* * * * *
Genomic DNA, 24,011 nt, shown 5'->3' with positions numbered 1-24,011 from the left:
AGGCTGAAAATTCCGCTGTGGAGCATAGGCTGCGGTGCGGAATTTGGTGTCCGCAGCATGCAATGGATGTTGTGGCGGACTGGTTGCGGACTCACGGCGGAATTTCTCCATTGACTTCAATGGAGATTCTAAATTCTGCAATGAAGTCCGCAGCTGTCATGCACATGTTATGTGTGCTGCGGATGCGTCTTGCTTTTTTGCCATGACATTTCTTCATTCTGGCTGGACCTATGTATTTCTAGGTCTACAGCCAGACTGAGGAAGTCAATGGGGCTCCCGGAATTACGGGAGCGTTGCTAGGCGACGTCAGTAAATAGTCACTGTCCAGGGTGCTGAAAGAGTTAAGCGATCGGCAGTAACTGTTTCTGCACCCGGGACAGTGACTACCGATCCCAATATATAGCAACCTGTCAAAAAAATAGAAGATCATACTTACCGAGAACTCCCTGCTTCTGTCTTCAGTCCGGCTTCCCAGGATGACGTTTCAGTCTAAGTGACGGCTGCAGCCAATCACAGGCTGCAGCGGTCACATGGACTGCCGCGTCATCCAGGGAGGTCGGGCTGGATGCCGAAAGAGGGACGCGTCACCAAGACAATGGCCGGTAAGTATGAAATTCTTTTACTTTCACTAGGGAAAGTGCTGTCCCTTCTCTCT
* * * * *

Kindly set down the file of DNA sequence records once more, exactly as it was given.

Genomic DNA, 24,011 nt, shown 5'->3' with positions numbered 1-24,011 from the left:
AGGCTGAAAATTCCGCTGTGGAGCATAGGCTGCGGTGCGGAATTTGGTGTCCGCAGCATGCAATGGATGTTGTGGCGGACTGGTTGCGGACTCACGGCGGAATTTCTCCATTGACTTCAATGGAGATTCTAAATTCTGCAATGAAGTCCGCAGCTGTCATGCACATGTTATGTGTGCTGCGGATGCGTCTTGCTTTTTTGCCATGACATTTCTTCATTCTGGCTGGACCTATGTATTTCTAGGTCTACAGCCAGACTGAGGAAGTCAATGGGGCTCCCGGAATTACGGGAGCGTTGCTAGGCGACGTCAGTAAATAGTCACTGTCCAGGGTGCTGAAAGAGTTAAGCGATCGGCAGTAACTGTTTCTGCACCCGGGACAGTGACTACCGATCCCAATATATAGCAACCTGTCAAAAAAATAGAAGATCATACTTACCGAGAACTCCCTGCTTCTGTCTTCAGTCCGGCTTCCCAGGATGACGTTTCAGTCTAAGTGACGGCTGCAGCCAATCACAGGCTGCAGCGGTCACATGGACTGCCGCGTCATCCAGGGAGGTCGGGCTGGATGCCGAAAGAGGGACGCGTCACCAAGACAATGGCCGGTAAGTATGAAATTCTTTTACTTTCACTAGGGAAAGTGCTGTCCCTTCTCTCT